What’s In Your Closet?

We collect items over the years that are of sentiment to us. These items come in many forms and they normally come from significant people and represent significant times. Throughout my life I have collected boxes upon boxes of sentimental items in something that I and most call a memory box. This box has become full of cards, notes, a chip bag, pictures, a fruit roll up, shot glasses and many other random yet memorable items that I have been given. Other than that, I also have sentimental pieces of clothing and jewellery. Of these memorable items I have been given, there is one piece that I will never part with, because this item represents a beautiful gesture from my late nonna Giuseppina.

Over the years my nonna was known as one of the most selfless women, a woman who would want to feed or clothe someone else before herself. I, my siblings and my cousins can all relate to this. But it was not only us, my nonna lived on a street that became heavily populated with University students, and those who moved into the house next to her would always get food delivered to them by her or she would invite them over to her home to eat. If they were having a party and needed chairs, my nonna would be happy to lend them out as long as they were returned by the morning (she had chairs upon chairs). If my nonna knew you did not have something that was essential, she was taking the bus to the mall to get it for you (she didn’t know how to drive). We could bring friends over for lunch during break at the University and if you needed a nap, feel free to take one.

She was the type of woman who cared about the well-being of others. Nonna did not have much, but whatever she did have, she would give it to others because she wanted to ensure everyone else was okay before herself. We have all experienced this generosity from my nonna, and anyone who ever met her knows what I am talking about, because she thought of everyone and I mean EVERYONE.

My nonna was always there for our sacraments, birthdays, back to school shopping; no matter what it was, she wanted to be a big part of it, and I loved and appreciated her for it. There was something that my nonna kept close to her heart, and it was the thought of us unmarried grandchildren. My nonna talked about it a lot, and how she knew that she would not be there for our weddings. My nonna made a beautiful gesture when I was in grade 12. I will never get this out of my mind because it just goes to show how she always wanted to be there for us in a big way. She knew that I would start my prom dress search soon and said that she would like to purchase the dress for me, because she felt sad that down the road she would not be able to be there to buy my last sacramental dress; which would have been a wedding dress.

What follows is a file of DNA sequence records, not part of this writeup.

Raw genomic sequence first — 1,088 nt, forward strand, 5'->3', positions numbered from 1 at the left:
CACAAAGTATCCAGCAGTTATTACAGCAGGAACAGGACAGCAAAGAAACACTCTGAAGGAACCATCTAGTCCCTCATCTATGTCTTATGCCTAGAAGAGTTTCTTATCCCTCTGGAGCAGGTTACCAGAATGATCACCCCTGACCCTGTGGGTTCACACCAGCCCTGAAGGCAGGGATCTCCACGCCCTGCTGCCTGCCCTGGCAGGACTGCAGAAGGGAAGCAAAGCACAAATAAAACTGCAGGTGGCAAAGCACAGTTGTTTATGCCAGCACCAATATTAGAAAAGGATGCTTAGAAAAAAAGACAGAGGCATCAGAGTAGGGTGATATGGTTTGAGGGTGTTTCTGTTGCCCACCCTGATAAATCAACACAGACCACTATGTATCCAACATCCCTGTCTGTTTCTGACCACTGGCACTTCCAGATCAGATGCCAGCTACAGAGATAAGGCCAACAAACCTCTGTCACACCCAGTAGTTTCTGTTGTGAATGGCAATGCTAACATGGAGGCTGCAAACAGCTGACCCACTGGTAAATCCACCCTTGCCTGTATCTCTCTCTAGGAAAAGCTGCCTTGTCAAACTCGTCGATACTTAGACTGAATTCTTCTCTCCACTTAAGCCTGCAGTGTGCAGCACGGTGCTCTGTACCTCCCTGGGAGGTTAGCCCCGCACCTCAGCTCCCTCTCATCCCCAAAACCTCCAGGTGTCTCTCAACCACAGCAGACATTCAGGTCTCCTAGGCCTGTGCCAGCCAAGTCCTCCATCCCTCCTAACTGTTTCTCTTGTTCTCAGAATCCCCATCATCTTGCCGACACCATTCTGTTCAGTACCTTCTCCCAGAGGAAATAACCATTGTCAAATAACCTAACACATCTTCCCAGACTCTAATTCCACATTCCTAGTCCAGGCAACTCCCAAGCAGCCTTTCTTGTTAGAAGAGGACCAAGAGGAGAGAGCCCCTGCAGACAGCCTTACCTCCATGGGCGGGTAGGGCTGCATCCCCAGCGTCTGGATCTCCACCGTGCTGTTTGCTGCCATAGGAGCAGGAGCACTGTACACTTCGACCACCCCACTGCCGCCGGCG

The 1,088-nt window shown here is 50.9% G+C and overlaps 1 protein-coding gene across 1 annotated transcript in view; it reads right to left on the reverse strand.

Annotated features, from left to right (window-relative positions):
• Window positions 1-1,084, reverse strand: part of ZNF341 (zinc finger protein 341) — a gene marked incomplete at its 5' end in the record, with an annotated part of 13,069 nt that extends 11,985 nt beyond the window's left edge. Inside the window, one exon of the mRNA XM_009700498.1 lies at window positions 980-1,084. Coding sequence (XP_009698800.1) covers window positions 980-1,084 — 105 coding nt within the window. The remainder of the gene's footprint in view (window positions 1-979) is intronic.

I can go back to the day when we bought it. She and I were both so thrilled, because I now had a gorgeous dress that was bought by my nonna, and she was thrilled to have been a part of the day. My nonna was the type of woman that would get her joy from the happiness of her grandchildren. As long as we were content and happy, so was she.

Although it may just be a dress for some, that they wore years ago for one night, my dress has a significant memory surrounding it. There is sentiment attached to the dress and there is the selflessness of one of the most amazing women who I have ever spent time with and shared memories with. The amount of things my nonna did for my entire family is more than anyone can ever begin to imagine! But not only for my family, for everyone she came in contact with.